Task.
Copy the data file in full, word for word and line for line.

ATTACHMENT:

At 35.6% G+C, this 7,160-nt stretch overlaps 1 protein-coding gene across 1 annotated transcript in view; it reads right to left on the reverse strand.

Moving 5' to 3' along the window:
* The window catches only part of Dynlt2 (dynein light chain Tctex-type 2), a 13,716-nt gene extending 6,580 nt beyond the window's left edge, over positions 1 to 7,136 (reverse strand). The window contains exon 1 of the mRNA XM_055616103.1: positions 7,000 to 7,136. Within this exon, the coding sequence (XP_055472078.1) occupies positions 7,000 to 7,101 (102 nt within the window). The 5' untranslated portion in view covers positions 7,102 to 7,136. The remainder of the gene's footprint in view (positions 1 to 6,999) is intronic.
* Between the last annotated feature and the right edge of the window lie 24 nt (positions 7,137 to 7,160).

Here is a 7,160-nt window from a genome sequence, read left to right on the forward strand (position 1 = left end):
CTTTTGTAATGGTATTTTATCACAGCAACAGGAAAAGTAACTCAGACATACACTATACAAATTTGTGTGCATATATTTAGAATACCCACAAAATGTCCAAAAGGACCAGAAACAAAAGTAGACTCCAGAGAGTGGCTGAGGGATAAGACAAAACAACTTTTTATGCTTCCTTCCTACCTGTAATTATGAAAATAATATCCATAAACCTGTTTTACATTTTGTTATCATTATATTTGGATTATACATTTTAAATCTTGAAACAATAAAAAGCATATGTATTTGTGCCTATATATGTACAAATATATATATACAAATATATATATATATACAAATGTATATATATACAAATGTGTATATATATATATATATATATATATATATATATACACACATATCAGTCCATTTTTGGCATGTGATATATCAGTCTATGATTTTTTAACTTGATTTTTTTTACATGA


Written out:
At 35.6% G+C, this 7,160-nt stretch overlaps 1 protein-coding gene across 1 annotated transcript in view; it reads right to left on the reverse strand.

Moving 5' to 3' along the window:
* The window catches only part of Dynlt2 (dynein light chain Tctex-type 2), a 13,716-nt gene extending 6,580 nt beyond the window's left edge, over positions 1 to 7,136 (reverse strand). The window contains exon 1 of the mRNA XM_055616103.1: positions 7,000 to 7,136. Within this exon, the coding sequence (XP_055472078.1) occupies positions 7,000 to 7,101 (102 nt within the window). The 5' untranslated portion in view covers positions 7,102 to 7,136. The remainder of the gene's footprint in view (positions 1 to 6,999) is intronic.
* Between the last annotated feature and the right edge of the window lie 24 nt (positions 7,137 to 7,160).

Here is a 7,160-nt window from a genome sequence, read left to right on the forward strand (position 1 = left end):
CTTTTGTAATGGTATTTTATCACAGCAACAGGAAAAGTAACTCAGACATACACTATACAAATTTGTGTGCATATATTTAGAATACCCACAAAATGTCCAAAAGGACCAGAAACAAAAGTAGACTCCAGAGAGTGGCTGAGGGATAAGACAAAACAACTTTTTATGCTTCCTTCCTACCTGTAATTATGAAAATAATATCCATAAACCTGTTTTACATTTTGTTATCATTATATTTGGATTATACATTTTAAATCTTGAAACAATAAAAAGCATATGTATTTGTGCCTATATATGTACAAATATATATATACAAATATATATATATATACAAATGTATATATATACAAATGTGTATATATATATATATATATATATATATATATATACACACATATCAGTCCATTTTTGGCATGTGATATATCAGTCTATGATTTTTTAACTTGATTTTTTTTACATGA